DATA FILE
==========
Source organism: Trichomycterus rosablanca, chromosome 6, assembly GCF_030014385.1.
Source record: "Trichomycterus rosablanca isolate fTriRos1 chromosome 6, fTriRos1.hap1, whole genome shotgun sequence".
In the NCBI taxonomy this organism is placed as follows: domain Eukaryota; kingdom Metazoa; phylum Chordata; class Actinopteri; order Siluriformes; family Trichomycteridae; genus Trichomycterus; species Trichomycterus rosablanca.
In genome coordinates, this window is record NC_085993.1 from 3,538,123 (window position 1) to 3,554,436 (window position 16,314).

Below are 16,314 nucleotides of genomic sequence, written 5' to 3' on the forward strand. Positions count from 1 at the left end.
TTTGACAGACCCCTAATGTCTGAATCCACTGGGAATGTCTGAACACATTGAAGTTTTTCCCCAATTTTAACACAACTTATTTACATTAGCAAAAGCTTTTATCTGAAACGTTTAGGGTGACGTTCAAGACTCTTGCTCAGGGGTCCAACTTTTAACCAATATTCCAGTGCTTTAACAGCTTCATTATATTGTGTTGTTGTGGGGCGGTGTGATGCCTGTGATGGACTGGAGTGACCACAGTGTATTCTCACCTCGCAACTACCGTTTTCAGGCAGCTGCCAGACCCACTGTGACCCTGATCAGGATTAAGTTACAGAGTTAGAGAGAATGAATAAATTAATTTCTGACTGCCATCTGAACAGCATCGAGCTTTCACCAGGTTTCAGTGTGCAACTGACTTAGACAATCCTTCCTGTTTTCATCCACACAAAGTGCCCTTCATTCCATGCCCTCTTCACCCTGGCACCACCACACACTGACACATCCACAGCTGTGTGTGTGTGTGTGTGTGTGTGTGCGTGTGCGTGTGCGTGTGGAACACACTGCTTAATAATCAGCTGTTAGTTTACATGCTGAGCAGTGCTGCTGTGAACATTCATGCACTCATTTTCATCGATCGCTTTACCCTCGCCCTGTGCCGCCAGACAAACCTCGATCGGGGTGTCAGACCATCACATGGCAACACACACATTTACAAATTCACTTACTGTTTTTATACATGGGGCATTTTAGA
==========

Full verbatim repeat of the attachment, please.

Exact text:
Source organism: Trichomycterus rosablanca, chromosome 6, assembly GCF_030014385.1.
Source record: "Trichomycterus rosablanca isolate fTriRos1 chromosome 6, fTriRos1.hap1, whole genome shotgun sequence".
In the NCBI taxonomy this organism is placed as follows: domain Eukaryota; kingdom Metazoa; phylum Chordata; class Actinopteri; order Siluriformes; family Trichomycteridae; genus Trichomycterus; species Trichomycterus rosablanca.
In genome coordinates, this window is record NC_085993.1 from 3,538,123 (window position 1) to 3,554,436 (window position 16,314).

Below are 16,314 nucleotides of genomic sequence, written 5' to 3' on the forward strand. Positions count from 1 at the left end.
TTTGACAGACCCCTAATGTCTGAATCCACTGGGAATGTCTGAACACATTGAAGTTTTTCCCCAATTTTAACACAACTTATTTACATTAGCAAAAGCTTTTATCTGAAACGTTTAGGGTGACGTTCAAGACTCTTGCTCAGGGGTCCAACTTTTAACCAATATTCCAGTGCTTTAACAGCTTCATTATATTGTGTTGTTGTGGGGCGGTGTGATGCCTGTGATGGACTGGAGTGACCACAGTGTATTCTCACCTCGCAACTACCGTTTTCAGGCAGCTGCCAGACCCACTGTGACCCTGATCAGGATTAAGTTACAGAGTTAGAGAGAATGAATAAATTAATTTCTGACTGCCATCTGAACAGCATCGAGCTTTCACCAGGTTTCAGTGTGCAACTGACTTAGACAATCCTTCCTGTTTTCATCCACACAAAGTGCCCTTCATTCCATGCCCTCTTCACCCTGGCACCACCACACACTGACACATCCACAGCTGTGTGTGTGTGTGTGTGTGTGTGTGCGTGTGCGTGTGCGTGTGGAACACACTGCTTAATAATCAGCTGTTAGTTTACATGCTGAGCAGTGCTGCTGTGAACATTCATGCACTCATTTTCATCGATCGCTTTACCCTCGCCCTGTGCCGCCAGACAAACCTCGATCGGGGTGTCAGACCATCACATGGCAACACACACATTTACAAATTCACTTACTGTTTTTATACATGGGGCATTTTAGA